This blog was written by Megan Handshu, of the Howard County Natural Resources Division. Thanks Megan!
Everyone in Howard County who has tried to grow something in their yard knows that deer are enemy number one. Not the drought. Not the stinkbugs. Deer. They will practically stand on your front porch and eat from planted urns beside your door, unafraid of your barking dog, uncaring of the fact that you did not intend for your landscape to become their smörgåsbord.
Here are a few tips on how to fight back by protecting your plants from deer. As much as we wish they might just go away, deer overpopulation can be an unfortunate side effect of a growing community. So set aside the wishful thinking and take action. One or more of these tactics may help you save your yard!
Bark protectors and tree shelters are a wonderful way to protect your young trees from deer. Not only can they help protect your trees from becoming a deer snack, but from becoming a scratching post as well. In the late summer and fall male deer will rub against young saplings to remove the velvet from their antlers. This may snap young trees before they get a chance to acquire the girth to withstand such abuse. There are many types of shelters out there, from the blue tubes you may often see on the side of the road to sturdy plastic mesh.
Whether you choose perforated or solid tubes you will have to keep an eye on them. Solid tubes can trap moisture causing mold and mildew problems. They may also invite small rodents or wasps. Perforated tubes may need extra maintenance as limbs can grow through the holes in the shelter. You want the branches to grow up through the top and not sideways through a hole. In winter, the shelters can be weighed down by heavy snows and ice, bending the tree with them, and may need to be uprighted. Also, make sure that when your tree begins to outgrow its shelters, you take it off, or else the shelter can restrict further growth.
Deer repellent tablets are a new product just registered with the US Environmental Protection Agency earlier this year. You bury them at the base of your plants where water dissolves the tablet and the chemicals are absorbed through the roots. The active ingredients are capsaicin and related capsaicinoids, the chemicals that make peppers so hot and spicy. As unpalatable as a hot pepper can be for (many) humans, so is it for deer and other browsing animals. Not only will these tablets help protect your plants form deer, but also from rodents such as voles and rabbits. Don’t worry, no harm will come to these animals if they do ingest part of the plant, except maybe a case of heartburn.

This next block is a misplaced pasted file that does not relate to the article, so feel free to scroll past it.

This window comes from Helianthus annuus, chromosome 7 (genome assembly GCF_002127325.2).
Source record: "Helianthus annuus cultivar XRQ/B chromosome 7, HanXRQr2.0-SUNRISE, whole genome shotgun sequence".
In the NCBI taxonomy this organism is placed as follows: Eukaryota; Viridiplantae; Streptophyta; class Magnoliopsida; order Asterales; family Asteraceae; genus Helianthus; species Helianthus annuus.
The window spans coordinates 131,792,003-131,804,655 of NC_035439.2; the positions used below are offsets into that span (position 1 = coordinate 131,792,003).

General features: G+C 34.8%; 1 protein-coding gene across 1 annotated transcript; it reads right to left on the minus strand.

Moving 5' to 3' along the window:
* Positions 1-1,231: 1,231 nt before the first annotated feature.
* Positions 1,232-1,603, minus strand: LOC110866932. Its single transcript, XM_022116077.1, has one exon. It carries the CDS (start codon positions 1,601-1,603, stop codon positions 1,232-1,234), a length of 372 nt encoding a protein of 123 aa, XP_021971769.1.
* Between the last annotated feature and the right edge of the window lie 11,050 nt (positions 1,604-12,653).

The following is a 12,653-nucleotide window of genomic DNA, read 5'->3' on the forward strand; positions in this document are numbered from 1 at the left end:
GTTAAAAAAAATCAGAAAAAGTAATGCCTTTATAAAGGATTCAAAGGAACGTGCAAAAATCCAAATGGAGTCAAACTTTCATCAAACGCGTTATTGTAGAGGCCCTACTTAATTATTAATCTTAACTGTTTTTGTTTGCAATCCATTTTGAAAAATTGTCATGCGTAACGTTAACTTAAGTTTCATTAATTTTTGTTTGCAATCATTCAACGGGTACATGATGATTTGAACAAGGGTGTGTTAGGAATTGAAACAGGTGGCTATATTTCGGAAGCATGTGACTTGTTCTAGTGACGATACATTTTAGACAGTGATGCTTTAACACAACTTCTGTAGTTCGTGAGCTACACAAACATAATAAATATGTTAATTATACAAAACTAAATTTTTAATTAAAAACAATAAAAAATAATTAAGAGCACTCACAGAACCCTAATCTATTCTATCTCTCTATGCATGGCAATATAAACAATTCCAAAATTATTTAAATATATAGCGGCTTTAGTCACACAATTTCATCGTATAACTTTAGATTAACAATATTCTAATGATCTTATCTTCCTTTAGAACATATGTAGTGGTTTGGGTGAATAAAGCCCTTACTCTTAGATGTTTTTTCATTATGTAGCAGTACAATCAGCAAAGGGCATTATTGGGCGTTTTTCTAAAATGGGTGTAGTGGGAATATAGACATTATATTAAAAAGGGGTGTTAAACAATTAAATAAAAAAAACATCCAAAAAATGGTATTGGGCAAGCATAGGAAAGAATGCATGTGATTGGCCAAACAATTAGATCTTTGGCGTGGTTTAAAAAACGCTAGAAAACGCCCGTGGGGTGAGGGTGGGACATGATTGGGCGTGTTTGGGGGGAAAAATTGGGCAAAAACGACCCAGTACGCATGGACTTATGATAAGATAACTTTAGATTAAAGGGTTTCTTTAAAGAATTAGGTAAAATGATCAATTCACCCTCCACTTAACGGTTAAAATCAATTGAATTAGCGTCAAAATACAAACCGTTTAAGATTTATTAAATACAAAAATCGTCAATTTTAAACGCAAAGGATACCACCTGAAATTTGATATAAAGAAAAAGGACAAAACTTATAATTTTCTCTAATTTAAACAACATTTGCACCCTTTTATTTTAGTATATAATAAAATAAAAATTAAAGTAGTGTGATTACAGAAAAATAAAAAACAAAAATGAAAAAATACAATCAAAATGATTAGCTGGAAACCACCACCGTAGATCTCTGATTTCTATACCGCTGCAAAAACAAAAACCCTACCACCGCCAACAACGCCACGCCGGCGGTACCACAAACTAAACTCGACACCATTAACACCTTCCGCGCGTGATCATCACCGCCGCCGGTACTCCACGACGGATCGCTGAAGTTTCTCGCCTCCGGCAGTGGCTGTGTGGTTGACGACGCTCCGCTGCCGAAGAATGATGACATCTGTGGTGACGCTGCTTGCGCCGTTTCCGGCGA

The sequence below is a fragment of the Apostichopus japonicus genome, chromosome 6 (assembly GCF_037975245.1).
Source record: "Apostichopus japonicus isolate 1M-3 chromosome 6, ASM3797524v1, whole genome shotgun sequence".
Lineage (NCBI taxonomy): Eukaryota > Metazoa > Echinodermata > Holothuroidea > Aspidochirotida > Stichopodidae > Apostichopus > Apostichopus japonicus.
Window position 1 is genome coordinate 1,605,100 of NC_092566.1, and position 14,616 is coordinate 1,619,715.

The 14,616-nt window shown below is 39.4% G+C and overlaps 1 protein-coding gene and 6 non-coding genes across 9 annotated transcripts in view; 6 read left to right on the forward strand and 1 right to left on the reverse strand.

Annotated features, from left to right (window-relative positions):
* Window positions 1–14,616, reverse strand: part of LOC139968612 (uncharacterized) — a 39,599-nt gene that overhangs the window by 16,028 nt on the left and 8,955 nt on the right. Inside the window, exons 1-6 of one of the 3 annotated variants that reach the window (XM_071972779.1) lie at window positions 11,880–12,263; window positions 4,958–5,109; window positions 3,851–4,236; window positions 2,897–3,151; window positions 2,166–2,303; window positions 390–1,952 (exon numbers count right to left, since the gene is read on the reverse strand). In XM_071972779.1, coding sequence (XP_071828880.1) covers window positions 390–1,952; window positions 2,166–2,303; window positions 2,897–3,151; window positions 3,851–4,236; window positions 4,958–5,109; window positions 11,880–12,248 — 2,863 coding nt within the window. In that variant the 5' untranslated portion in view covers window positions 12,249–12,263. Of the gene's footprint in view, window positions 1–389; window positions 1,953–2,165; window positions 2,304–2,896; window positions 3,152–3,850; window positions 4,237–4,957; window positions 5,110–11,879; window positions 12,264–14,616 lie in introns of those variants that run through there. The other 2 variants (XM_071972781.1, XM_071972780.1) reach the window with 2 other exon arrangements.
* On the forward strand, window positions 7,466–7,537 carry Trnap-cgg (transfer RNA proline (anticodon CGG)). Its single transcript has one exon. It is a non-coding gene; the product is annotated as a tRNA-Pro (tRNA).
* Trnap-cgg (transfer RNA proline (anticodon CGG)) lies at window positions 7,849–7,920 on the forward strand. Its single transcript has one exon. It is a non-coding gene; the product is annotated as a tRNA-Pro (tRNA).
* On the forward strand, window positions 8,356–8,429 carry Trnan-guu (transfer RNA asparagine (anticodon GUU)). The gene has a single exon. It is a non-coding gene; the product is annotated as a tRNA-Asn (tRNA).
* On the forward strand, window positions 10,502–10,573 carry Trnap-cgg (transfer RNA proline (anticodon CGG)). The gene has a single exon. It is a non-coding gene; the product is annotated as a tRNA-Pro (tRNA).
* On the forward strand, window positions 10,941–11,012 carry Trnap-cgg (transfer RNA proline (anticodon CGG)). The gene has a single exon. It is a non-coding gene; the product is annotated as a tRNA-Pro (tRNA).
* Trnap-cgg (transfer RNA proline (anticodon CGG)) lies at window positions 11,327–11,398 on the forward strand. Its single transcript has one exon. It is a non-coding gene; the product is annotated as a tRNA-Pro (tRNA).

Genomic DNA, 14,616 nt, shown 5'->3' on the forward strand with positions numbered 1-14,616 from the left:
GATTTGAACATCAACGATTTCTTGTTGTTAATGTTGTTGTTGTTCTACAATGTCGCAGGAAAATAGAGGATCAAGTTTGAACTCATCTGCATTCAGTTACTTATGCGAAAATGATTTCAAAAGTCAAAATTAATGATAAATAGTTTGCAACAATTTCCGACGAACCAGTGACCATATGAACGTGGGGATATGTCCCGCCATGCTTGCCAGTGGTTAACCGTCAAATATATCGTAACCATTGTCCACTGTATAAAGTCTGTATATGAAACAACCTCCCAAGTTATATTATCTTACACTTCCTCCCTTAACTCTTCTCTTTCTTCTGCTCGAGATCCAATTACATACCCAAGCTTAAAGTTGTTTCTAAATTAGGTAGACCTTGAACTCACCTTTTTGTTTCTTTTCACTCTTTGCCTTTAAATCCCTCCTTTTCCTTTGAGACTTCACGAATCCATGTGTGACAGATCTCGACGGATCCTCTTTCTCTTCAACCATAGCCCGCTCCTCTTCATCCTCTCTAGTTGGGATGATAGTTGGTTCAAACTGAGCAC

This product is not for use in vegetable gardens or fruit orchards as it will affect the taste of the food, but it has a lot of potential for protecting other types of plants. Depending on the size of your plant, it can take one week to a month for the bad taste to absorb throughout the plant. During this time it may be wise to use a spray-on repellent to protect your plants. However, once absorbed, it will last the entire growing season.
There are lots of repellent sprays available and each seems to claim that their active ingredient is the only one that works. Ingredients vary and some smell really bad. There are also dozens of homemade deer repellent recipes available on the internet. Look for repellents that will not wash off your plant every time it rains. You will need to re-apply periodically, but some last longer than others. Also be careful about using repellents on edibles. They may affect the taste and some may not be safe for consumption at all.
Howard County’s Stream ReLeaf program is looking into all three of the methods mentioned above for controlling deer damage to the trees and shrubs it provides. The Stream ReLeaf program provides native plant material to homeowners whose property is within 75 feet of a stream. With each tree given away by the program, a tree shelter will be provided as well. For those plants that cannot be sheltered, a combination of tablets and a spray will be used. These methods will help the plants to survive and thrive, reducing erosion and keeping pollutants out of the Chesapeake Bay. Once the plants are larger and established, they won’t need as much attention.
Howard County has a comprehensive deer management program. For more information about deer management in Howard County, visit the website.